So ‘Mahalo nui loa’ to Ellen Vanderslice, Doug Klotz (I loved his pen illustrations), and I assume many more!
I was surprised when I came across Doug Klotz’s drawings, they are wonderful. I’m sorry the world has moved away from hand-drawn illustrations.
“SW Broadway Dr, Patton Rd, Dosch Rd, Humphrey, Taylors Ferry, and so on through just about every collector in Southwest Portland, don’t meet the requirements of any of the treatments in Table B-6.”
The lack of safety of those streets is a huge impediment in SW to walking or biking. And most of SW isn’t a grid–it’s a series of pockets of small neighborhood streets that you can’t leave without getting onto one of those collectors. So many residents can’t go more than a few blocks (meaning can’t walk or ride to a grocery store, school, park or even a bus stop) without having to use an unsafe collector.
PBOT’s motto: “If it’s not the inner Eastside, we don’t care!”
PBOT no longer seems to care about the inner Eastside; I’d amend your statement to:
PBOT’s motto: “We don’t care!”
At a neighborhood meeting, I once told a traffic engineer that all of PBOT’s flow charts inevitably bounced the ball down to NO on any safety improvements for these streets… not enough sight distance for a crosswalk, too many cars for this solution, too narrow for that one. I stated they were either gonna have to come up with some creative ideas, or loosen their sphincters a whole bunch and just deal with on-ground reality instead of engineer’s handbook perfection. They seemed to agree. And I took another staffer for a tour of one of these streets and I think I scared them (lots of PBOT dump trucks going by at about 40mph helped). We discussed a number of great solutions – for the record, this person absolutely saw the problem and made committments to fix as much as possible – but I pressed the issue a bit and asked what’s left if none of your proposals get past some rule or policy? “We’re back to walking in the street, and the only option left is lowering the speed limit, and speed bumps and tables, right?” I’m not going to put words in their mouth, so i won’t say their answer was ‘yes’ but they did acknowledge the logic.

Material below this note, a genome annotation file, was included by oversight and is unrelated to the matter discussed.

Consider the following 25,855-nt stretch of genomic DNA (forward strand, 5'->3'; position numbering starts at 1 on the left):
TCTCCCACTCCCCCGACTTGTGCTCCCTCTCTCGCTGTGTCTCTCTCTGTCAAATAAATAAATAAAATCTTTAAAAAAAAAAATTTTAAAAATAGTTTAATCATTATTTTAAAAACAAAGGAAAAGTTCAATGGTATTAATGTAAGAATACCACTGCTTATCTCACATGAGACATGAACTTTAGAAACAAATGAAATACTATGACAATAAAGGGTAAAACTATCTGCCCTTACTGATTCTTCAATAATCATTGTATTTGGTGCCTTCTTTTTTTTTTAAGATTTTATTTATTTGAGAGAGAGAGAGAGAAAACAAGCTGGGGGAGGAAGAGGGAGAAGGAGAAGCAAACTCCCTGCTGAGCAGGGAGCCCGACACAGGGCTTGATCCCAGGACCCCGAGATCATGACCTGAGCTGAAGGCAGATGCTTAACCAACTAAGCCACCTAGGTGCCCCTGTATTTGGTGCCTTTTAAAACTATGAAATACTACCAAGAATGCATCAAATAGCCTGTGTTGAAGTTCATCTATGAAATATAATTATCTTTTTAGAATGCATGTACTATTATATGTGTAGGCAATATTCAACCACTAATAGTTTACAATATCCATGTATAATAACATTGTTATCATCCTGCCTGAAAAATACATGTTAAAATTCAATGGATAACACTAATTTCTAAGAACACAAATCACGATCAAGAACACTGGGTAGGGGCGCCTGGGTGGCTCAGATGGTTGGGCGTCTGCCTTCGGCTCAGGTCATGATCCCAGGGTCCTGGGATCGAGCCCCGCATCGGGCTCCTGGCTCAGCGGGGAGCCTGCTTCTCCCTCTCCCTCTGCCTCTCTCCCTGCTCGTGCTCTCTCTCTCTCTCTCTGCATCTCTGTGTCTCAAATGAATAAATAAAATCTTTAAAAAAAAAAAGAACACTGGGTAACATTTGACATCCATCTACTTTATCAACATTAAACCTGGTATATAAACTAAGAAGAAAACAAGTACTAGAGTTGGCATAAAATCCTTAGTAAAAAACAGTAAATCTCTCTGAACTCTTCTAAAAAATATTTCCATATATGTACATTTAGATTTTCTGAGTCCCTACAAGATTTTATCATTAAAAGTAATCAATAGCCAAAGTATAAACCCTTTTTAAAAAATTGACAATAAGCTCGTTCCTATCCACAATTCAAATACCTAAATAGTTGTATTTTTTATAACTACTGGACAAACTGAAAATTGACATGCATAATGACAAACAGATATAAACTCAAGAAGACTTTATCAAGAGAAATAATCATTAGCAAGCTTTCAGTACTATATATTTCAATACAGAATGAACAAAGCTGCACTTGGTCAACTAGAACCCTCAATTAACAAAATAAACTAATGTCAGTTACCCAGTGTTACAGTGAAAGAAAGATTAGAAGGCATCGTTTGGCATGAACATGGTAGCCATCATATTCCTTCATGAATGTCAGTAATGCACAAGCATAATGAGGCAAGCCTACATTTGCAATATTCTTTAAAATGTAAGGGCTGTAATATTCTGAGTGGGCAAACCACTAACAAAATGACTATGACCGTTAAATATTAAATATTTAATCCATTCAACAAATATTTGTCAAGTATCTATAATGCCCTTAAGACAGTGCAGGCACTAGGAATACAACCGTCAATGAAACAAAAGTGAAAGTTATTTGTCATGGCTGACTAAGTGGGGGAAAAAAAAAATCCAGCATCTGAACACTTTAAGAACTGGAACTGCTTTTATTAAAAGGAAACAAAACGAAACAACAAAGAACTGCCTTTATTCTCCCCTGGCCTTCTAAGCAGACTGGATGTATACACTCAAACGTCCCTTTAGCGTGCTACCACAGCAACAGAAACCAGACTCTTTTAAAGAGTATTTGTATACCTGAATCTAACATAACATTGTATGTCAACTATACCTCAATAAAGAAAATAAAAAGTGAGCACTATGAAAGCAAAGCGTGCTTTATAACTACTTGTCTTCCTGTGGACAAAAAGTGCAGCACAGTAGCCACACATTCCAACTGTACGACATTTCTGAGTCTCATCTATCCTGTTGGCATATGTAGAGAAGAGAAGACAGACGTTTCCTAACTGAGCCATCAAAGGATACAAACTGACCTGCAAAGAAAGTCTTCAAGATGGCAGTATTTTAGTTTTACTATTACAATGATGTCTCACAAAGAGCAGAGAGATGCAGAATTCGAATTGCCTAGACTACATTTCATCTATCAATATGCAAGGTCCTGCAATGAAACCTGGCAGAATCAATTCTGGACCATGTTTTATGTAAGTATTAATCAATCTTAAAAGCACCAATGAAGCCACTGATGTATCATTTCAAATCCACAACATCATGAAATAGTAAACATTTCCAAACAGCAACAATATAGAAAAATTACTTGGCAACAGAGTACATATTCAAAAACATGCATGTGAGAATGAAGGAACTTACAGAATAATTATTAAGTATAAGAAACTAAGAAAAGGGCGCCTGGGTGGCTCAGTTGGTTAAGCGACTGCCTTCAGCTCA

Well, we know how enthused some parts of PBOT have been to do either of those things. And they’re happy as clams when removing lanes on Powell and slowing traffic that way, but deeply insulted when asked to slow traffic on narrower streets in any way at all.
Then there’s the Development side, which is proposing to ask developers to throw a few more coins in the kitty rather than fixing their frontage issues. Which is worse than status quo, as all the peds/cyclists now get to deal with the same situation with MORE traffic.
There are excellent staffers at PBOT who GET IT. My opinion is that they are outgunned by those who don’t… or who have a vested reason to NOT get it. Pedestrians and cyclists need to flood that comment page linked above to give some ammo to those who are in the Got It camp.
It is completely untenable to continue development in areas like these and provide no transit option. It is completely untenable to continue development in areas like these and provide no ped/bike improvements to safely REACH those options. And as far as equity goes, if the city is right, a good 30% of new residents in these areas will live in missing-middle or affordable housing, meaning the city has placed these people in the same sorts of safety disequities that PBOT is trying to unwind elsewhere… LOTS cheaper to prevent that than fix post facto. Making new charts explaining why they can do nothing isn’t gonna help.
A new-agey boss once told me “There is no NO; there is only the journey to YES.” Time to start the journey PBOT!
This was a great analysis. I lived (and bike commuted) more than a decade in outer SW & it’s worth remembering that with no grid there are few side streets to route around collectors (for any mode of travel). You travel on the 2-lane 35mph+ collector with no shoulder or sidewalk, or you stay home. Something has to change, either we will choose to change it with some intention, or it will be changed for us by default. Spend 30 minutes at Taylor’s Ferry & Terwilliger at rush hour & you’ll get a sense for what the default will be.
I’ve been thinking about this line all night:
That right there is Portland’s motto for the 21st century.
East Portland has an equal but opposite problem compared to SW – those super wide arterial stroads all have too-narrow sidewalks. Theoretically lanes and parking can be taken away to expand the sidewalk widths, except that cost would be astronomical since the sewers and curbs would also have to be moved, and so nothing is getting done except for small piecemeal projects.